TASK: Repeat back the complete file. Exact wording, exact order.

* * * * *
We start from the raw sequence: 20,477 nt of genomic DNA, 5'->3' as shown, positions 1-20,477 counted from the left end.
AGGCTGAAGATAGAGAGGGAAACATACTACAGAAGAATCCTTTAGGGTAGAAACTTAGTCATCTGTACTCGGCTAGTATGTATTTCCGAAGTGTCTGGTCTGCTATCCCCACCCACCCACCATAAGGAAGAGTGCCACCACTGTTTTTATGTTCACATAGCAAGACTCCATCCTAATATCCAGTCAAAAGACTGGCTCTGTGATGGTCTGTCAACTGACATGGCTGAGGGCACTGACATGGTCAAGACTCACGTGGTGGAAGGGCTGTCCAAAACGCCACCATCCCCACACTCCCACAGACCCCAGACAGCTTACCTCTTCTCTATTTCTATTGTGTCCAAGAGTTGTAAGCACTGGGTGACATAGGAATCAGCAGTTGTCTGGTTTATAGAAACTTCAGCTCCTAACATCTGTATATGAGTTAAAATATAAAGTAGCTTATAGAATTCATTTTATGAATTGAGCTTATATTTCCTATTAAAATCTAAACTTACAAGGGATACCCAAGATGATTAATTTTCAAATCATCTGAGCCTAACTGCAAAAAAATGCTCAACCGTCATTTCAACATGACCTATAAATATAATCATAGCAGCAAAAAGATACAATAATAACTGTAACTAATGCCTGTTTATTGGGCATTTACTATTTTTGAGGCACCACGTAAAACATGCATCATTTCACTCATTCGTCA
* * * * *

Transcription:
We start from the raw sequence: 20,477 nt of genomic DNA, 5'->3' as shown, positions 1-20,477 counted from the left end.
AGGCTGAAGATAGAGAGGGAAACATACTACAGAAGAATCCTTTAGGGTAGAAACTTAGTCATCTGTACTCGGCTAGTATGTATTTCCGAAGTGTCTGGTCTGCTATCCCCACCCACCCACCATAAGGAAGAGTGCCACCACTGTTTTTATGTTCACATAGCAAGACTCCATCCTAATATCCAGTCAAAAGACTGGCTCTGTGATGGTCTGTCAACTGACATGGCTGAGGGCACTGACATGGTCAAGACTCACGTGGTGGAAGGGCTGTCCAAAACGCCACCATCCCCACACTCCCACAGACCCCAGACAGCTTACCTCTTCTCTATTTCTATTGTGTCCAAGAGTTGTAAGCACTGGGTGACATAGGAATCAGCAGTTGTCTGGTTTATAGAAACTTCAGCTCCTAACATCTGTATATGAGTTAAAATATAAAGTAGCTTATAGAATTCATTTTATGAATTGAGCTTATATTTCCTATTAAAATCTAAACTTACAAGGGATACCCAAGATGATTAATTTTCAAATCATCTGAGCCTAACTGCAAAAAAATGCTCAACCGTCATTTCAACATGACCTATAAATATAATCATAGCAGCAAAAAGATACAATAATAACTGTAACTAATGCCTGTTTATTGGGCATTTACTATTTTTGAGGCACCACGTAAAACATGCATCATTTCACTCATTCGTCA